Indiana Jones, Hollywood’s chief colonial pilferer, is back
If the official trailer is any indication, “mistakes” of the past regarding the depiction of other cultures (Euro-Western supremacy’s gaffes are all too often by design) will be repeated.
In his 2019 book Who Owns History? Elgin’s Loot and the Case for Returning Plundered Treasure, human rights lawyer Geoffrey Robertson QC outs the prestigious British Museum as “the world’s largest receiver of stolen property," accusing Western “encyclopedic museums” in London, Paris, or New York of “lock[ing] up the precious legacy of other lands, stolen from their people by wars of aggression, theft, and duplicity.”
Four years later, Hollywood’s chief colonial plunderer and academic imperialist, the (in)famous fedora-wearing and whip-wielding Indiana Jones (played by Harrison Ford), is set to come out of retirement for one last heist, once again attempting to steal a cultural artifact that does not belong to him (or his culture, for that matter).
After looting the biblical Ark of the Covenant in Raiders of the Lost Ark (1981), stealing Hindu religious stones in the prequel Indiana Jones and the Temple of Doom (1984), violating the sanctity of the fabled Holy Grail in Indiana Jones and the Last Crusade (1989), and hunting down a Mesoamerican artifact in Indiana Jones and the Kingdom of the Crystal Skull (2008), the final installment of an action-adventure franchise and its equally adventurous marriage of fact and fiction, not to mention its notoriety for glorifying colonial thievery and its racist depictions of Brown people and the Global South, promises to be yet another delightful guilty pleasure.
Not much is known about Indiana Jones and the Dial of Destiny (the first movie of the franchise not directed by Steven Spielberg), which will premier at this year’s Cannes Film Festival and will see the archeology professor who moonlights in legalized master thievery for the organized crime syndicates that are Western museums of human history and culture and the US military beat his Nazi and Russian nemeses in finding yet another prized relic.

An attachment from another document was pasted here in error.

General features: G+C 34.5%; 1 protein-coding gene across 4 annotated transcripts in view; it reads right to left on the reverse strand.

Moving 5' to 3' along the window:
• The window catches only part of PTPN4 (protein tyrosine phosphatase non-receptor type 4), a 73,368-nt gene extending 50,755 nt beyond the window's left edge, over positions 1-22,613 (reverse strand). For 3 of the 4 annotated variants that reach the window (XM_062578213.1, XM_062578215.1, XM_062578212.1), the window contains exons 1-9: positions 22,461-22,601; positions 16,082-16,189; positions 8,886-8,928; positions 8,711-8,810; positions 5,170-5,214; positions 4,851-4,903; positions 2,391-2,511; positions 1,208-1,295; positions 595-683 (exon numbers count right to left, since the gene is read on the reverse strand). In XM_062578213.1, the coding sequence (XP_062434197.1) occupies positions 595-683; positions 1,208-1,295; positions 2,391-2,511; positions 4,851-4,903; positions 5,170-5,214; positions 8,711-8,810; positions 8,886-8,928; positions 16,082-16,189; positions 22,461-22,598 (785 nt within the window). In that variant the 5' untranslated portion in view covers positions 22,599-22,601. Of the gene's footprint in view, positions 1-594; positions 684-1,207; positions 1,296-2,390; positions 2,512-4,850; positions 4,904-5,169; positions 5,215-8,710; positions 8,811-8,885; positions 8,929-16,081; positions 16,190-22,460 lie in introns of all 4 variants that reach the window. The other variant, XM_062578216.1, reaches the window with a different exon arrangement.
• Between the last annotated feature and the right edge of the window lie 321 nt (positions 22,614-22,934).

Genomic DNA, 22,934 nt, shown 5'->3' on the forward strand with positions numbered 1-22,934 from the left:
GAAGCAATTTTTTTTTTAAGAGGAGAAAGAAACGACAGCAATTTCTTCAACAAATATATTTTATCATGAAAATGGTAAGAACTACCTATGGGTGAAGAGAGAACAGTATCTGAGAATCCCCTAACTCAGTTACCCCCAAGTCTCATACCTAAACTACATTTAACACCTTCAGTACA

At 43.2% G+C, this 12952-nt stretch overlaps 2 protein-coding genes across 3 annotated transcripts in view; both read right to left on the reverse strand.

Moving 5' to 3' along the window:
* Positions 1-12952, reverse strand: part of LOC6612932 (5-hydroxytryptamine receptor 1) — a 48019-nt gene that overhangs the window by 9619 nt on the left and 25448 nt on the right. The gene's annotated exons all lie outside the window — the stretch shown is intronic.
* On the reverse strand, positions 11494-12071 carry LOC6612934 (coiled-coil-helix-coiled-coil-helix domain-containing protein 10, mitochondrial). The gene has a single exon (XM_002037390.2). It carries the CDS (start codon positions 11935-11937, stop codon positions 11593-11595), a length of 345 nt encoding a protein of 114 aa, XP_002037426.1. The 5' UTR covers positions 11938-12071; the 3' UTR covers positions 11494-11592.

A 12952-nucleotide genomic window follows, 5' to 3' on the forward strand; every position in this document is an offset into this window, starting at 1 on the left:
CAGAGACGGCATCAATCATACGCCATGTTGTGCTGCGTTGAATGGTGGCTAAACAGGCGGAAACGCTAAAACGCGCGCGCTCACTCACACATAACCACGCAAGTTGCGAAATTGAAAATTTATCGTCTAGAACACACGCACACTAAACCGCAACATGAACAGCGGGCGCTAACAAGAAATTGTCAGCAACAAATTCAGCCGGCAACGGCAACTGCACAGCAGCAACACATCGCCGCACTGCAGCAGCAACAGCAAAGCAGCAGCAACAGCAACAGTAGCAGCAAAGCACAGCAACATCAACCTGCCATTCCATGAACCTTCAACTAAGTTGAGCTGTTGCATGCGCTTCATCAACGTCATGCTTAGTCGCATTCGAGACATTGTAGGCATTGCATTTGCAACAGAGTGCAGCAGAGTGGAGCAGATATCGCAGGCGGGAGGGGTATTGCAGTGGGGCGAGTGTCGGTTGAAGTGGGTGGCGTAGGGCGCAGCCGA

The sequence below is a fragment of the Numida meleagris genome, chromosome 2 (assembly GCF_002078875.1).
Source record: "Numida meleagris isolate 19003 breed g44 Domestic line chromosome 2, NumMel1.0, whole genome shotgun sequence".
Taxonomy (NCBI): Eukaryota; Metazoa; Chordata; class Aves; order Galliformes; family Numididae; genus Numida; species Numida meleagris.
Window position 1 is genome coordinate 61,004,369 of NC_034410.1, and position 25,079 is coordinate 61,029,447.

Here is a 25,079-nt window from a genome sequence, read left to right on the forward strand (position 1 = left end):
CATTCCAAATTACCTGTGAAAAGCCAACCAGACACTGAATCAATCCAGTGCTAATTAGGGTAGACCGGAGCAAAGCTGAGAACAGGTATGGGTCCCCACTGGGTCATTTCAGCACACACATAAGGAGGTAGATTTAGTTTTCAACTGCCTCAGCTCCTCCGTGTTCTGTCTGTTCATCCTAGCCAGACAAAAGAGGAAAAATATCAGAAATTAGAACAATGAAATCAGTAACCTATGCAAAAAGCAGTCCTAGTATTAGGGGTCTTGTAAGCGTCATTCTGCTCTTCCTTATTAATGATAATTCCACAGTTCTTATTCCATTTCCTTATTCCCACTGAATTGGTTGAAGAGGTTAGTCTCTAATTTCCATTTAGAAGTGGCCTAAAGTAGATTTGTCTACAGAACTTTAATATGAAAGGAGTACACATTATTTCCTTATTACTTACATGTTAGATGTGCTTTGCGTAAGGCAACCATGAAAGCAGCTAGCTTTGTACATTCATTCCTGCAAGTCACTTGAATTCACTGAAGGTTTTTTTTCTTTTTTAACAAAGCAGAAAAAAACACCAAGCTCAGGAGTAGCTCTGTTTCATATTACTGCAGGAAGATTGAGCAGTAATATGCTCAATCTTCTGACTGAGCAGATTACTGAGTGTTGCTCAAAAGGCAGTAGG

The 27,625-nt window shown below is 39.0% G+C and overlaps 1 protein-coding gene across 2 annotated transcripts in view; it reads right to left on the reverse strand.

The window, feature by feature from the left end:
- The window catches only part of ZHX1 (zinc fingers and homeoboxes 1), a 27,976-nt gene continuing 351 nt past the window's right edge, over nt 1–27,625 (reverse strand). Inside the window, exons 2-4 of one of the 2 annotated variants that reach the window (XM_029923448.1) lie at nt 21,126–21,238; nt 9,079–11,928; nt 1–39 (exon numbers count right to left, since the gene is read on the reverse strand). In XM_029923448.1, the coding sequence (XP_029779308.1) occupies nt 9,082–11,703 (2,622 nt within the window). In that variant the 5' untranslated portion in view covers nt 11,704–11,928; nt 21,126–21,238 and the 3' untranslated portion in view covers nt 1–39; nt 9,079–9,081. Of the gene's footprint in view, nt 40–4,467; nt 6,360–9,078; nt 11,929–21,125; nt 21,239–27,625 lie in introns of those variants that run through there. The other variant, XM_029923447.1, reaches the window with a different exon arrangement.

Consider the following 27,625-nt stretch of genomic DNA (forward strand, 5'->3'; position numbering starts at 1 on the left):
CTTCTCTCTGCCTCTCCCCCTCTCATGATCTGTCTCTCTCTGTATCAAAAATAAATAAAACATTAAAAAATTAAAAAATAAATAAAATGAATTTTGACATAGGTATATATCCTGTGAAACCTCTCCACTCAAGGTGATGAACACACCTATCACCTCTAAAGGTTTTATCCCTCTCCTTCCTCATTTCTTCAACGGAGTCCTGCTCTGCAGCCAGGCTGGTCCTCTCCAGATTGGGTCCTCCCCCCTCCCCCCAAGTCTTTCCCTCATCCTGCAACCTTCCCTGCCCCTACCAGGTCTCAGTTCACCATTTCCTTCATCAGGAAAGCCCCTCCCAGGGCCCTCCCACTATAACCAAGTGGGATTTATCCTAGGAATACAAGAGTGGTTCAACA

But if the official trailer is any indication, “mistakes” of the past regarding the depiction of other cultures (Euro-Western supremacy’s gaffes are all too often by design) will be repeated.
“I’ve been tortured with voodoo,” brags Indy to his goddaughter (played by Fleabag actress Phoebe Waller-Bridge) in one of the scenes, who in another casually defends the act of stealing the movie's eponymous artifact by saying, “It’s called capitalism," inadvertently admitting to the entrenched nexus between the latter and European colonialism.
Indy’s quote alludes to the Temple of Doom movie in which the villain has made a “voodoo” doll of him. One would think that an esteemed orientalist like Dr. Jones should know better than to use a term appropriated by Western pop culture which, due to exclusively negative media portrayals depicting a menacing religion mired in satanism and witchcraft, has loaded it with anti-Black racism.
All of which has little to do with actual syncretic Afro-Caribbean belief systems such as Haitian Voudou, which scholars have described as “one of the most maligned and misunderstood religions," or its descendent, Louisiana Voodoo. Furthermore, none of the aforementioned features effigies that are pinpricked for sadistic pleasure, and it does not help that the Disney corporation which owns the Indiana Jones franchise perpetuates this ahistorical trope by continuing to sell a replica of the Indy voodoo doll (including pin!) for a whopping 130 US dollars (it’s called capitalism, they will argue) in their online store.
Having a white actor play a Brown character in the 2020s, namely John Rhys-Davis in the role of Sallah, the trusty oriental, is another hopelessly outdated racist continuity. Remember that this guy’s sole raison d’être is to be at his white “friend’s” (can unequal, racialized power relationships even be called friendships?) constant beck and call whenever the latter who, as a Westerner, has the ill-gotten socio-economic privilege to globetrot, happens to be in the neighborhood.
Last, but probably not least, there is the franchise’s signature exoticization of the Global South and its singular function as a playground for the reckless self-actualization of white privilege (as evidenced by the clichéd car chase scene of a fleeing Indy in a hijacked auto rickshaw).
From the outset, the Indiana Jones movies have been highly problematic (code for deeply racist). The iconic temple run scene of Raiders is a case in point: after botching the theft of a fertility idol, a fleeing Indy is pursued through the Peruvian jungle by an angry mob of near-naked “natives” brandishing bows and arrows, only managing to escape thanks to a waiting seaplane on the river, while his pursuers (who Spielberg’s colonial gaze portrays as being scared of water, even though it is part of their natural habitat) are left to wallow in their defeat.